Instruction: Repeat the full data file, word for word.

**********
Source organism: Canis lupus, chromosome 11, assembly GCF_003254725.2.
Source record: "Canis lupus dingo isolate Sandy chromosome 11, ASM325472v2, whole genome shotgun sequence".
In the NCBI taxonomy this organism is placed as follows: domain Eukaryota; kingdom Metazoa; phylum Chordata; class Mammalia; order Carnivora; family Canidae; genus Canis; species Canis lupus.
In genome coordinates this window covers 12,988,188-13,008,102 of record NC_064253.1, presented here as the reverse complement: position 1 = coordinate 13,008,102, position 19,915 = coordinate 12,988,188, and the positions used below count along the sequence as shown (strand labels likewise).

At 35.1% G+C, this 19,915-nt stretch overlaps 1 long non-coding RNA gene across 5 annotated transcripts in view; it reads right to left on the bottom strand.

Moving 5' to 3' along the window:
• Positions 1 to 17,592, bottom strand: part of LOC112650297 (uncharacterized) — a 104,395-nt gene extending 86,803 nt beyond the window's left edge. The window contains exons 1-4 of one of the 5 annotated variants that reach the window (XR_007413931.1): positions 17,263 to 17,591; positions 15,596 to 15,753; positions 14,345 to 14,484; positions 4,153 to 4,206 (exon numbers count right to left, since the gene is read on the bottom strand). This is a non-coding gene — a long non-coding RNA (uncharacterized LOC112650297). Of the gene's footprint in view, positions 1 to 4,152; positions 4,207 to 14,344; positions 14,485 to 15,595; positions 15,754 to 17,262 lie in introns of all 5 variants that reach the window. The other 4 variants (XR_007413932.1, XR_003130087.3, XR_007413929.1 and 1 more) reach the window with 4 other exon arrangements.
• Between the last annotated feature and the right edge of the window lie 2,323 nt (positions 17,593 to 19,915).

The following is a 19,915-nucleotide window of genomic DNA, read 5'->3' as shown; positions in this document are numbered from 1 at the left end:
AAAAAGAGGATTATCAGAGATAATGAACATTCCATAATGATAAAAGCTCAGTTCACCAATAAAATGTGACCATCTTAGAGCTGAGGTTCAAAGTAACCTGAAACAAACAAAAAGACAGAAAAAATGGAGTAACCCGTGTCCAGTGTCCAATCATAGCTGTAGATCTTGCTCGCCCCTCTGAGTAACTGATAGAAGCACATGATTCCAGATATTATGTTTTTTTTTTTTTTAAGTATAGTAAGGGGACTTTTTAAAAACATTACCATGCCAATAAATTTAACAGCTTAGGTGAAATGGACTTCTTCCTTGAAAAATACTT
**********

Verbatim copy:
Source organism: Canis lupus, chromosome 11, assembly GCF_003254725.2.
Source record: "Canis lupus dingo isolate Sandy chromosome 11, ASM325472v2, whole genome shotgun sequence".
In the NCBI taxonomy this organism is placed as follows: domain Eukaryota; kingdom Metazoa; phylum Chordata; class Mammalia; order Carnivora; family Canidae; genus Canis; species Canis lupus.
In genome coordinates this window covers 12,988,188-13,008,102 of record NC_064253.1, presented here as the reverse complement: position 1 = coordinate 13,008,102, position 19,915 = coordinate 12,988,188, and the positions used below count along the sequence as shown (strand labels likewise).

At 35.1% G+C, this 19,915-nt stretch overlaps 1 long non-coding RNA gene across 5 annotated transcripts in view; it reads right to left on the bottom strand.

Moving 5' to 3' along the window:
• Positions 1 to 17,592, bottom strand: part of LOC112650297 (uncharacterized) — a 104,395-nt gene extending 86,803 nt beyond the window's left edge. The window contains exons 1-4 of one of the 5 annotated variants that reach the window (XR_007413931.1): positions 17,263 to 17,591; positions 15,596 to 15,753; positions 14,345 to 14,484; positions 4,153 to 4,206 (exon numbers count right to left, since the gene is read on the bottom strand). This is a non-coding gene — a long non-coding RNA (uncharacterized LOC112650297). Of the gene's footprint in view, positions 1 to 4,152; positions 4,207 to 14,344; positions 14,485 to 15,595; positions 15,754 to 17,262 lie in introns of all 5 variants that reach the window. The other 4 variants (XR_007413932.1, XR_003130087.3, XR_007413929.1 and 1 more) reach the window with 4 other exon arrangements.
• Between the last annotated feature and the right edge of the window lie 2,323 nt (positions 17,593 to 19,915).

The following is a 19,915-nucleotide window of genomic DNA, read 5'->3' as shown; positions in this document are numbered from 1 at the left end:
AAAAAGAGGATTATCAGAGATAATGAACATTCCATAATGATAAAAGCTCAGTTCACCAATAAAATGTGACCATCTTAGAGCTGAGGTTCAAAGTAACCTGAAACAAACAAAAAGACAGAAAAAATGGAGTAACCCGTGTCCAGTGTCCAATCATAGCTGTAGATCTTGCTCGCCCCTCTGAGTAACTGATAGAAGCACATGATTCCAGATATTATGTTTTTTTTTTTTTTAAGTATAGTAAGGGGACTTTTTAAAAACATTACCATGCCAATAAATTTAACAGCTTAGGTGAAATGGACTTCTTCCTTGAAAAATACTT